Five times before, the Earth has gone through a process of mass extinctions. But this one will be very different. For one thing, the species driving it will be watching it as conscious beings while it occurs. From the 2004 article at the Earth Policy Institute’s website:

Among the possible causes of these mass extinctions are volcanic eruptions, meteorites colliding with the earth, and a changing climate. After each extinction, it took upwards of 10 million years for biological richness to recover. Yet once a species is gone, it is gone forever.

The consensus among biologists is that we now are moving toward another mass extinction that could rival the past big five. This potential sixth great extinction is unique in that it is caused largely by the activities of a single species. It is the first mass extinction that humans will witness firsthand”and not just as innocent bystanders.

This is awe-striking stuff, I think — or it should be. We should be very, very humbled by all this, by finding ourselves creatures subject to the nature that created us and of which we are in integral part. In the industrial age, spurred on by capitalist economics, we have lived as if we were masters of nature, over and above it, as if we could do what we want with it to make the lives we want, and nature would go on as we have known it.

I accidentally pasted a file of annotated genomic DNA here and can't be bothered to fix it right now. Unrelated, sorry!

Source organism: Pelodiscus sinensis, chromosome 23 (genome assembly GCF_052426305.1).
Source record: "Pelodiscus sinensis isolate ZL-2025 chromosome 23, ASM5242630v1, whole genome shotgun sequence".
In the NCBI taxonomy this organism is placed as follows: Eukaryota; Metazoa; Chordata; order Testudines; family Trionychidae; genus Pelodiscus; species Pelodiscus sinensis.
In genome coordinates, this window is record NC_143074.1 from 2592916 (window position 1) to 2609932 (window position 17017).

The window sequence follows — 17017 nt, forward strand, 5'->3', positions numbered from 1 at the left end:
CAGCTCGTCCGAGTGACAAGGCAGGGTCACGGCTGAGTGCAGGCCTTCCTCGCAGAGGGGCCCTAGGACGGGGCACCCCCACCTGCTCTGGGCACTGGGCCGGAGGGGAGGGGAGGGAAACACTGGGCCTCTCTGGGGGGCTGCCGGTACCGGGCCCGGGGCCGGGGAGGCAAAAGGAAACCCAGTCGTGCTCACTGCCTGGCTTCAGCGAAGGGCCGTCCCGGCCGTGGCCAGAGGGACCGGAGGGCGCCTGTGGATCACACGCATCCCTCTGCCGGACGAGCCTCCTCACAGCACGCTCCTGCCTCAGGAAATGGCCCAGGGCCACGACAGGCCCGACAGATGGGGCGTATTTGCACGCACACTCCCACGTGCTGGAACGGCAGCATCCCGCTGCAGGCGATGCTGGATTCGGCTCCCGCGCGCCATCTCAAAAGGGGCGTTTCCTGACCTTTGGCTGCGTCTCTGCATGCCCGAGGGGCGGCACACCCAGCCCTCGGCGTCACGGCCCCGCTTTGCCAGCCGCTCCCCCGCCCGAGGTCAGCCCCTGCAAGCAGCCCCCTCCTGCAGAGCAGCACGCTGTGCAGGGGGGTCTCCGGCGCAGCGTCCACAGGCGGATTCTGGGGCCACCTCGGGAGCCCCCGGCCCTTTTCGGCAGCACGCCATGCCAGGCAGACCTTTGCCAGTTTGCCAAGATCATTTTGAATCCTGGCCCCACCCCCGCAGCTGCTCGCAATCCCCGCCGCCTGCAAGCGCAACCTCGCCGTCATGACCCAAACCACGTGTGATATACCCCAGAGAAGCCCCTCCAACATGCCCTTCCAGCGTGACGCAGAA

Didn’t we learn basic science in school? Perhaps not, or we learned it from the vantage point of that Western myth of mastery.

save-the-blue-marble-nasa-photo.jpgThe Earth is not subject to us; we are subjects of it, and we are about to learn this lesson the hard way.

How hard depends on what we do with this knowledge. We have to start recreating our human way of life, our human economies, with this urgent goal in mind — to restore as quickly as possible our humble place within the balance of nature, and to do this with a profound sense of equity among the human community and respect for all of the other creatures and the intricacies of the ecosystems of the planet (many of which we still do not understand very well) that make up this fraying fabric of life.

If we continue to tear at the fabric, well, you know, we know, what happens. It is not a pretty picture for the future. But, folks, this is not just the future we are talking about here. It is here, right now. How bad will we let things get before we end the era of human hubris and selfishness?

[tags] anthropocene, holocene, sixth great extinction, balance of nature, Paul Crutzen, geological society of america, earth policy institute, fabric of life[/tags]

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One Response

  1. D.Bheemeswar

    I do agree with the Geological changes and that we have entered into a new era of self destruction, for which each one is equally responsible, but those who exploited it more. But those initiated such an Industrial development probably might not have thought about these effects, due to lack of sophisticated analysis. Never the we can do some unwinding provided the industry cooperates to some extent, for reviving the lost ecology. Some where I read becoming a king is easier than making a king. Destruction of ecology or exploitation of humans is easier than building the ecoclogy or harmony among the humans.
    This building of peace, harmony and serenity requires lots of undrestanding and once greater humility. What we need is a greater human chain to rebuild the ecology, much finer science than present now.